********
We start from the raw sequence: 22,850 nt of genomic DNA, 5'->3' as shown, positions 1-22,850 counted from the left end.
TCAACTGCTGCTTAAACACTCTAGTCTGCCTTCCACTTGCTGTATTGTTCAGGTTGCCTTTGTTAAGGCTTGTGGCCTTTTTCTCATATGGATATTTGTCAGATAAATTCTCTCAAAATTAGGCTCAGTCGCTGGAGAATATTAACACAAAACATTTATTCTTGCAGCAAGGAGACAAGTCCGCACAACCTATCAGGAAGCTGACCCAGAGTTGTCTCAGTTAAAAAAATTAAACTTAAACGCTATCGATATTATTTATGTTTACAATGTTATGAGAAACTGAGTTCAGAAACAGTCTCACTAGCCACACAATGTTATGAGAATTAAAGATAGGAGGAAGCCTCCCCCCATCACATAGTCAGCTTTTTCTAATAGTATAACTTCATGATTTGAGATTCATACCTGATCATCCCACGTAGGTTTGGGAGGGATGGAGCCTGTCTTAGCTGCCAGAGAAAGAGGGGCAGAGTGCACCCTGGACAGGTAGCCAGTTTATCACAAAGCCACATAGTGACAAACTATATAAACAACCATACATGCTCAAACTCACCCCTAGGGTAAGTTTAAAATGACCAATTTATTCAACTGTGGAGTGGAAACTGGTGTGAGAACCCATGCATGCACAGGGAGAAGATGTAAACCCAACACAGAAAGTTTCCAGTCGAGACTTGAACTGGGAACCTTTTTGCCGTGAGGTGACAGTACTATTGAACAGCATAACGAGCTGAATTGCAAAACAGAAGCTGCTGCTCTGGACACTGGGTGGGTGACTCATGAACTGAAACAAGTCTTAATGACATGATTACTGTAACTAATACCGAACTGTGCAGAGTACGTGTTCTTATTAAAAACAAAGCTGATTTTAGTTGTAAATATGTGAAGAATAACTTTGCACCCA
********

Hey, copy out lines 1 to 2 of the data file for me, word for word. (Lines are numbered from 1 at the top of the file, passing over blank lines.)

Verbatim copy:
We start from the raw sequence: 22,850 nt of genomic DNA, 5'->3' as shown, positions 1-22,850 counted from the left end.
TCAACTGCTGCTTAAACACTCTAGTCTGCCTTCCACTTGCTGTATTGTTCAGGTTGCCTTTGTTAAGGCTTGTGGCCTTTTTCTCATATGGATATTTGTCAGATAAATTCTCTCAAAATTAGGCTCAGTCGCTGGAGAATATTAACACAAAACATTTATTCTTGCAGCAAGGAGACAAGTCCGCACAACCTATCAGGAAGCTGACCCAGAGTTGTCTCAGTTAAAAAAATTAAACTTAAACGCTATCGATATTATTTATGTTTACAATGTTATGAGAAACTGAGTTCAGAAACAGTCTCACTAGCCACACAATGTTATGAGAATTAAAGATAGGAGGAAGCCTCCCCCCATCACATAGTCAGCTTTTTCTAATAGTATAACTTCATGATTTGAGATTCATACCTGATCATCCCACGTAGGTTTGGGAGGGATGGAGCCTGTCTTAGCTGCCAGAGAAAGAGGGGCAGAGTGCACCCTGGACAGGTAGCCAGTTTATCACAAAGCCACATAGTGACAAACTATATAAACAACCATACATGCTCAAACTCACCCCTAGGGTAAGTTTAAAATGACCAATTTATTCAACTGTGGAGTGGAAACTGGTGTGAGAACCCATGCATGCACAGGGAGAAGATGTAAACCCAACACAGAAAGTTTCCAGTCGAGACTTGAACTGGGAACCTTTTTGCCGTGAGGTGACAGTACTATTGAACAGCATAACGAGCTGAATTGCAAAACAGAAGCTGCTGCTCTGGACACTGGGTGGGTGACTCATGAACTGAAACAAGTCTTAATGACATGATTACTGTAACTAATACCGAACTGTGCAGAGTACGTGTTCTTATTAAAAACAAAGCTGATTTTAGTTGTAAATATGTGAAGAATAACTTTGCACCCA